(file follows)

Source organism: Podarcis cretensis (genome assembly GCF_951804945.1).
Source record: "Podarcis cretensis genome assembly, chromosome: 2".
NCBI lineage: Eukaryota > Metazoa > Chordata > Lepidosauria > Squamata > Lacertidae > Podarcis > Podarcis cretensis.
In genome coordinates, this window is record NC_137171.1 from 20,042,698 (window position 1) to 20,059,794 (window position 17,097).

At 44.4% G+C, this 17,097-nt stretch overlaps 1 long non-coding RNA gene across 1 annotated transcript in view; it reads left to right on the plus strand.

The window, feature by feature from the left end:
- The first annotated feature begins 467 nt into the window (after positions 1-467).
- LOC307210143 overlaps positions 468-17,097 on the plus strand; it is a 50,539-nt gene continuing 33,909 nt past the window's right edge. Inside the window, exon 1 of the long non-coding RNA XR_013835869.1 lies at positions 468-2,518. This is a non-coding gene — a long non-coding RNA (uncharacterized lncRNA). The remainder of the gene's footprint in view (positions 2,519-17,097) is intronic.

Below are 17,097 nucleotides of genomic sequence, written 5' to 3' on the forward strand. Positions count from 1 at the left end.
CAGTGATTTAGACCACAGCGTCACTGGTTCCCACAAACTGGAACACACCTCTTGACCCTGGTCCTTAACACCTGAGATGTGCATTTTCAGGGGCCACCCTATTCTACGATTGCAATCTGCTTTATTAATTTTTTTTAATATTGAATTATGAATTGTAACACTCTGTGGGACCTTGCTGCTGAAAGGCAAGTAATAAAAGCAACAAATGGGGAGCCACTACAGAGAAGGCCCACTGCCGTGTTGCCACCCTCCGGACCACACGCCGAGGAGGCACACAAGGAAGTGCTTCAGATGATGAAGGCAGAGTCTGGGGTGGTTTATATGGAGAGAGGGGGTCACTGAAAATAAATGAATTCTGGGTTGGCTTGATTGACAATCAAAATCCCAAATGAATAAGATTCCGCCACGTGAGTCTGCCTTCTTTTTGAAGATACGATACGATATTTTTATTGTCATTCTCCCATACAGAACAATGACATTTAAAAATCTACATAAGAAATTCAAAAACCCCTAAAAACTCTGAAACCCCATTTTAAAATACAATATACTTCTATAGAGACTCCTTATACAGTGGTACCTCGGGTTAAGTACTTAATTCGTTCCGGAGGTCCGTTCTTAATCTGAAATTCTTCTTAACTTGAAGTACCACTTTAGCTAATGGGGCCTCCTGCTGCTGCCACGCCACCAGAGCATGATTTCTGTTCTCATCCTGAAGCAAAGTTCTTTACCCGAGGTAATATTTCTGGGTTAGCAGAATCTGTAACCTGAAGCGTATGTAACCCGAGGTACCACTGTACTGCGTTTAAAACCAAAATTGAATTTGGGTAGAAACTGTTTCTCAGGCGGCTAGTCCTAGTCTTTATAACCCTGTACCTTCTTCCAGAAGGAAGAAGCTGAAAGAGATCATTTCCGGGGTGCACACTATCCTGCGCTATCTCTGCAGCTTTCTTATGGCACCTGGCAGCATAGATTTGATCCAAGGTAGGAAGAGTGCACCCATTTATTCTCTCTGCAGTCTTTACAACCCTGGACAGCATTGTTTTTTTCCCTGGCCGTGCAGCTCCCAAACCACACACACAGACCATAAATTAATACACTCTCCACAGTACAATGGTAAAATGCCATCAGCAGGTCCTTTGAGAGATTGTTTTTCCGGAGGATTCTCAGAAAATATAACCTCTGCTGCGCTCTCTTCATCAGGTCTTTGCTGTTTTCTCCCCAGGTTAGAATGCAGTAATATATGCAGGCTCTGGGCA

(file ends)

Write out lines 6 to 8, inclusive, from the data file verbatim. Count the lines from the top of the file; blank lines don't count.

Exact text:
The window, feature by feature from the left end:
- The first annotated feature begins 467 nt into the window (after positions 1-467).
- LOC307210143 overlaps positions 468-17,097 on the plus strand; it is a 50,539-nt gene continuing 33,909 nt past the window's right edge. Inside the window, exon 1 of the long non-coding RNA XR_013835869.1 lies at positions 468-2,518. This is a non-coding gene — a long non-coding RNA (uncharacterized lncRNA). The remainder of the gene's footprint in view (positions 2,519-17,097) is intronic.